Working out in the heat!
We’re talking 95 degrees fahrenheit today people and 98 tomorrow … in New York City! That means summer is full on upon us and time to think about working out in the heat.
Personally, I love working out when it’s hot. My muscles have an instant lube job and after a while the cascading sweat is like a cooling shower! There are, however, some good tips to keep in mind, especially as the humidity begins to rise along with the questionable stuff in the air.
1. You’ve probably guessed this one! Drink PLENTY of fluids, not so much that you’ll drown, but as a constant flow so that you keep hydrated. You should also avoid caffeinated drinks and remember to drink some water 15 or so minutes BEFORE you get started.
2. Don’t forget you need to eat in the heat! They don’t have to be huge meals, but small little tastings will more than suffice — especially salads and fruits. They’re delicious, nutritious and will help keep you hydrated.
3. Realize that if the humidity is high, you are that much more susceptible to suffering from overheating and other symptoms of heat stress such as nausea, light headedness, dizziness and so on. That means you need to drink even more, and recognize your own limitations — before you get started. So don’t plan a 5 mile run in the middle of the heat of the afternoon if you’re not used to running in the heat! You could well end up with heat prostration in the middle of the Brooklyn Bridge!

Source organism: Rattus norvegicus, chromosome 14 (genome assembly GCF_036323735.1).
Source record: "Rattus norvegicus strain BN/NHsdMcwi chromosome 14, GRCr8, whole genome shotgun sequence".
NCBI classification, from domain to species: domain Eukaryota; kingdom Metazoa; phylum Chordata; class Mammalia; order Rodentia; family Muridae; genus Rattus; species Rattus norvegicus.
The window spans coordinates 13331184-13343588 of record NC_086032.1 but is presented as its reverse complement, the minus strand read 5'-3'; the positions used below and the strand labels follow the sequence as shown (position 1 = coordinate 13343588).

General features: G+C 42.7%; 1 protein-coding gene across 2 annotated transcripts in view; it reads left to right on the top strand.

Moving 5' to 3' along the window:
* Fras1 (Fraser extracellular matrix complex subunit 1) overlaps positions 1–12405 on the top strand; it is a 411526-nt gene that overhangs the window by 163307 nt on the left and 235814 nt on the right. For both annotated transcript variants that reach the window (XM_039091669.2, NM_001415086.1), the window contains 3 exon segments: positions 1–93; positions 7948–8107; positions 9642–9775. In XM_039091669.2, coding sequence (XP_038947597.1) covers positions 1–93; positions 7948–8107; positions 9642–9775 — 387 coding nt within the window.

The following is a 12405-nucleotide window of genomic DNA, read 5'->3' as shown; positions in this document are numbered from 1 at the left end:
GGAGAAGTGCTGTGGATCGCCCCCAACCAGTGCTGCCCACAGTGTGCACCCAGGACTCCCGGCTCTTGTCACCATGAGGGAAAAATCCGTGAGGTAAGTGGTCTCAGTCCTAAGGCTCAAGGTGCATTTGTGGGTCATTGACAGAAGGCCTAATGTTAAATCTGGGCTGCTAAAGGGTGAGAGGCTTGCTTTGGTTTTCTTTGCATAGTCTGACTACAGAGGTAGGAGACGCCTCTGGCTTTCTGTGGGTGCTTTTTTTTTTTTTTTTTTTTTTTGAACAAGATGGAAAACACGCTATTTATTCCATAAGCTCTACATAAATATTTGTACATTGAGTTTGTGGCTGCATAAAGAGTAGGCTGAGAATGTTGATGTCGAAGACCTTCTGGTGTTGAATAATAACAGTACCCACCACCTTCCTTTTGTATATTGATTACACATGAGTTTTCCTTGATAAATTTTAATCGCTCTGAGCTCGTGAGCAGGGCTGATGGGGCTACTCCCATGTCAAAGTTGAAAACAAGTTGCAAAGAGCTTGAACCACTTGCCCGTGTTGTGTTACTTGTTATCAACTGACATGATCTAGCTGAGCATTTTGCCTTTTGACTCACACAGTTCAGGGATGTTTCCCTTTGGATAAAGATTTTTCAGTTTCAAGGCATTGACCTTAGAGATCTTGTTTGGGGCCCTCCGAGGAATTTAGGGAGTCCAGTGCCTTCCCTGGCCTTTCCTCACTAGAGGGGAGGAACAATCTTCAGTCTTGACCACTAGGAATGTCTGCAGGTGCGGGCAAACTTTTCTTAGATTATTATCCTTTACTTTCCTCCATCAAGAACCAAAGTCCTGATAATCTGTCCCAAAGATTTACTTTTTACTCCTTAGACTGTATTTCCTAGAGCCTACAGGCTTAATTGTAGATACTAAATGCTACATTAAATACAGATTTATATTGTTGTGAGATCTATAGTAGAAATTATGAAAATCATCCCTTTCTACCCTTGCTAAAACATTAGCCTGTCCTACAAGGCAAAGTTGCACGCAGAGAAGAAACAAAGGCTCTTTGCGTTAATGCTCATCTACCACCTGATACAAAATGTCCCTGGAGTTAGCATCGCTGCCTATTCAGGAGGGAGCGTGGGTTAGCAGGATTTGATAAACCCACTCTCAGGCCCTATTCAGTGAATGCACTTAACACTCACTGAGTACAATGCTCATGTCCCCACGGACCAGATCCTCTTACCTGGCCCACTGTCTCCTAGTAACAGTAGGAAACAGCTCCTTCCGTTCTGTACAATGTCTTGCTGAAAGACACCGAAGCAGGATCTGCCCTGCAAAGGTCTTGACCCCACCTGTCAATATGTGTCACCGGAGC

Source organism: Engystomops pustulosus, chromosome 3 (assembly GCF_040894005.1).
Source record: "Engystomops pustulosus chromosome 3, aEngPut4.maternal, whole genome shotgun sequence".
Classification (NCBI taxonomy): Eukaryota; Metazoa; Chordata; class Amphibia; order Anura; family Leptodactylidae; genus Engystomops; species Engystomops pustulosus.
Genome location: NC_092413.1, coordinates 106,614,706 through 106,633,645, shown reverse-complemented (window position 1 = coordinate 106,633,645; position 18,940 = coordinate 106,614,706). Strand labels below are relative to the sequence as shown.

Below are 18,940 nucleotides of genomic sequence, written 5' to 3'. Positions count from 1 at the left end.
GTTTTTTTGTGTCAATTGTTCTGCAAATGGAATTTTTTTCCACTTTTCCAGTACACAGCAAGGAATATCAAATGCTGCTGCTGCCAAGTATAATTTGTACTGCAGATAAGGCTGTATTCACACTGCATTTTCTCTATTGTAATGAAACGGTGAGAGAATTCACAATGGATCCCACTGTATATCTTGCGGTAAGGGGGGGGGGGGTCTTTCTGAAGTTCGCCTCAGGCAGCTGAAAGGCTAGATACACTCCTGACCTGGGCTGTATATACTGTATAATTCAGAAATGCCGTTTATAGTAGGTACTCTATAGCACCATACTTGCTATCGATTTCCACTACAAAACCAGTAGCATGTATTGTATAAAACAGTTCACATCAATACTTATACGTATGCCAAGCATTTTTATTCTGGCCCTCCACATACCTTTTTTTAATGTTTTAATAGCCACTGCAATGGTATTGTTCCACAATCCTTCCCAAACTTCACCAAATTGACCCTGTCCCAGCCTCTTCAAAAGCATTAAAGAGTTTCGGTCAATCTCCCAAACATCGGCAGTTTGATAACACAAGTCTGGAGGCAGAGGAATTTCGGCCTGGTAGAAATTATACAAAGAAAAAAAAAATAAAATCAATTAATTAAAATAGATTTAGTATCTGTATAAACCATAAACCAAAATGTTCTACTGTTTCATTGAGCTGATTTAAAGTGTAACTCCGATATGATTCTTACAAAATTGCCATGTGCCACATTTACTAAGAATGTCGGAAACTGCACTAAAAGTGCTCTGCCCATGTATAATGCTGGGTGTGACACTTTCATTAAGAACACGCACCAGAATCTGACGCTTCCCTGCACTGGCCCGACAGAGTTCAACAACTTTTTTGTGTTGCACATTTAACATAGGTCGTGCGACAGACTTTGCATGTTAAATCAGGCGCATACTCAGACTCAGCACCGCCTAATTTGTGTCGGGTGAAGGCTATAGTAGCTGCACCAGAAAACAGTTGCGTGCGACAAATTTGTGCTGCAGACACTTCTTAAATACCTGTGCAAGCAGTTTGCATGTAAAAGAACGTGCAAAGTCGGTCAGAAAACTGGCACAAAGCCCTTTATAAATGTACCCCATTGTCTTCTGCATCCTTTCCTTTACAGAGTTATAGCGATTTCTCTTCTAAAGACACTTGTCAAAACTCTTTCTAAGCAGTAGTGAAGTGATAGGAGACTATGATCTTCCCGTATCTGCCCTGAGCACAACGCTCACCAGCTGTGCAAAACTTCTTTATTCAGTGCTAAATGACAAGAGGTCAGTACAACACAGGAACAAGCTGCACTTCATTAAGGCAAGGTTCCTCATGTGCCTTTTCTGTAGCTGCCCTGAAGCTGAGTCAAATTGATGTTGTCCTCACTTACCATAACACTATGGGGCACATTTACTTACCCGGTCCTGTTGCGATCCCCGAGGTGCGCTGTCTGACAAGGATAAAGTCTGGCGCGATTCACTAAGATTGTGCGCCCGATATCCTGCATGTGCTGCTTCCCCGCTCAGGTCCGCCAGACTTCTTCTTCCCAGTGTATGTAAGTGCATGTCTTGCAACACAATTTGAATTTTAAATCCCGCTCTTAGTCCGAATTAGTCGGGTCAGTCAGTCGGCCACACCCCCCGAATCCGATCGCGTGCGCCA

4. Get acclimated to the heat before full-on exercising. At Gleason’s Gym, while there are exhaust fans and overhead fans that keep it fairly cool (no A/C — its a boxing gym!), it still gets pretty hot on 90 degree + days. Given that we’ve not had a lot of warm days in the gym, it’s likely a good idea to take it slower than normal to get your body used to performing in the heat and humidity. A couple of weeks ago we had a pretty hot day — and my problem was the air quality. Between the high ozone and the pollen I found I actually had to stop a few rounds earlier than planned — so be flexible, and know your body.
One trick is wearing a wet sweat band and throwing water on your head between rounds — I find that helps me a lot.
5. Be careful not to get caught in extreme temperature changes. If you’re planning a run and you’re coming out of your really c-o-l-d apartment into the heat, take a few minutes to get used to it. Conversely, if you’re in the high heat and hit a frozen gym — do the reverse. Acclimatize before hitting full on into a workout.
6. Wear sunscreen, replace your electrolytes and S-T-O-P immediately if you’re feeling any of the following: dizziness, nauseous, shortness of breath. You’re going to want to cool down and remember it’s okay to seek medical attention if you really need help.
Enjoy the heat!